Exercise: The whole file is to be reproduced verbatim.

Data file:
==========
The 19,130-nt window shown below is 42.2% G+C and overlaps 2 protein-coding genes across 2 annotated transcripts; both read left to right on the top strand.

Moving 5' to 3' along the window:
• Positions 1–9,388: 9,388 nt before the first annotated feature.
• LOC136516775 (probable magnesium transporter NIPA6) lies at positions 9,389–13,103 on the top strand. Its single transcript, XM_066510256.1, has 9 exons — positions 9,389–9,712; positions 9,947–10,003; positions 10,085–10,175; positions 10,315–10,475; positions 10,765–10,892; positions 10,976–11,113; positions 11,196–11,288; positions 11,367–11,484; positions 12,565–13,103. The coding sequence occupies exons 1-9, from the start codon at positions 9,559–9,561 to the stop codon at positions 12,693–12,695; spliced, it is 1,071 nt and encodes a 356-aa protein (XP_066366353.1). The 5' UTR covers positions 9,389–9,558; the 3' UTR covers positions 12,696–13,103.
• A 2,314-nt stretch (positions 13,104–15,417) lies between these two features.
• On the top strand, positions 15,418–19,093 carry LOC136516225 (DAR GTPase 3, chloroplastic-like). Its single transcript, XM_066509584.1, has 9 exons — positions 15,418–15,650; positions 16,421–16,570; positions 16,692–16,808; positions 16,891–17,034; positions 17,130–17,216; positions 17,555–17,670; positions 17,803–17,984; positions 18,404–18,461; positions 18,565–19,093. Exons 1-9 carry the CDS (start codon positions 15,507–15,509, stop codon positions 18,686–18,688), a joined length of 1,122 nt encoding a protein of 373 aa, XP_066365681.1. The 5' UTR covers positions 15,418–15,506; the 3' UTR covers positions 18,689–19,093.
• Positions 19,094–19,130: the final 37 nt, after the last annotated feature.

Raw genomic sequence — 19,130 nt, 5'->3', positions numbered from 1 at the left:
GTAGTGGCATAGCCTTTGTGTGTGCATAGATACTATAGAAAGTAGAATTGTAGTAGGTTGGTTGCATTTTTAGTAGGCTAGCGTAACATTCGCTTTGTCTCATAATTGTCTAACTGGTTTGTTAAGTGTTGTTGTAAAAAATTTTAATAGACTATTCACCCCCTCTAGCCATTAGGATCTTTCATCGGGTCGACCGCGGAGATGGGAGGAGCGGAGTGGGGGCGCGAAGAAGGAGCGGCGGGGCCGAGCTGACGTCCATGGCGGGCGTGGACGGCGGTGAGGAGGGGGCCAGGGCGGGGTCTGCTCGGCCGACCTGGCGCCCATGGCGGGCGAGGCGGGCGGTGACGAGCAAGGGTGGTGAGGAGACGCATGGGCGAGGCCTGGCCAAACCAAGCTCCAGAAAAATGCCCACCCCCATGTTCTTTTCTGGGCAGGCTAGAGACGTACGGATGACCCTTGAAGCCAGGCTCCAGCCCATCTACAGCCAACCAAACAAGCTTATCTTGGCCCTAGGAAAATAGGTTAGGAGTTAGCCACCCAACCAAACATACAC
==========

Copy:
The 19,130-nt window shown below is 42.2% G+C and overlaps 2 protein-coding genes across 2 annotated transcripts; both read left to right on the top strand.

Moving 5' to 3' along the window:
• Positions 1–9,388: 9,388 nt before the first annotated feature.
• LOC136516775 (probable magnesium transporter NIPA6) lies at positions 9,389–13,103 on the top strand. Its single transcript, XM_066510256.1, has 9 exons — positions 9,389–9,712; positions 9,947–10,003; positions 10,085–10,175; positions 10,315–10,475; positions 10,765–10,892; positions 10,976–11,113; positions 11,196–11,288; positions 11,367–11,484; positions 12,565–13,103. The coding sequence occupies exons 1-9, from the start codon at positions 9,559–9,561 to the stop codon at positions 12,693–12,695; spliced, it is 1,071 nt and encodes a 356-aa protein (XP_066366353.1). The 5' UTR covers positions 9,389–9,558; the 3' UTR covers positions 12,696–13,103.
• A 2,314-nt stretch (positions 13,104–15,417) lies between these two features.
• On the top strand, positions 15,418–19,093 carry LOC136516225 (DAR GTPase 3, chloroplastic-like). Its single transcript, XM_066509584.1, has 9 exons — positions 15,418–15,650; positions 16,421–16,570; positions 16,692–16,808; positions 16,891–17,034; positions 17,130–17,216; positions 17,555–17,670; positions 17,803–17,984; positions 18,404–18,461; positions 18,565–19,093. Exons 1-9 carry the CDS (start codon positions 15,507–15,509, stop codon positions 18,686–18,688), a joined length of 1,122 nt encoding a protein of 373 aa, XP_066365681.1. The 5' UTR covers positions 15,418–15,506; the 3' UTR covers positions 18,689–19,093.
• Positions 19,094–19,130: the final 37 nt, after the last annotated feature.

Raw genomic sequence — 19,130 nt, 5'->3', positions numbered from 1 at the left:
GTAGTGGCATAGCCTTTGTGTGTGCATAGATACTATAGAAAGTAGAATTGTAGTAGGTTGGTTGCATTTTTAGTAGGCTAGCGTAACATTCGCTTTGTCTCATAATTGTCTAACTGGTTTGTTAAGTGTTGTTGTAAAAAATTTTAATAGACTATTCACCCCCTCTAGCCATTAGGATCTTTCATCGGGTCGACCGCGGAGATGGGAGGAGCGGAGTGGGGGCGCGAAGAAGGAGCGGCGGGGCCGAGCTGACGTCCATGGCGGGCGTGGACGGCGGTGAGGAGGGGGCCAGGGCGGGGTCTGCTCGGCCGACCTGGCGCCCATGGCGGGCGAGGCGGGCGGTGACGAGCAAGGGTGGTGAGGAGACGCATGGGCGAGGCCTGGCCAAACCAAGCTCCAGAAAAATGCCCACCCCCATGTTCTTTTCTGGGCAGGCTAGAGACGTACGGATGACCCTTGAAGCCAGGCTCCAGCCCATCTACAGCCAACCAAACAAGCTTATCTTGGCCCTAGGAAAATAGGTTAGGAGTTAGCCACCCAACCAAACATACAC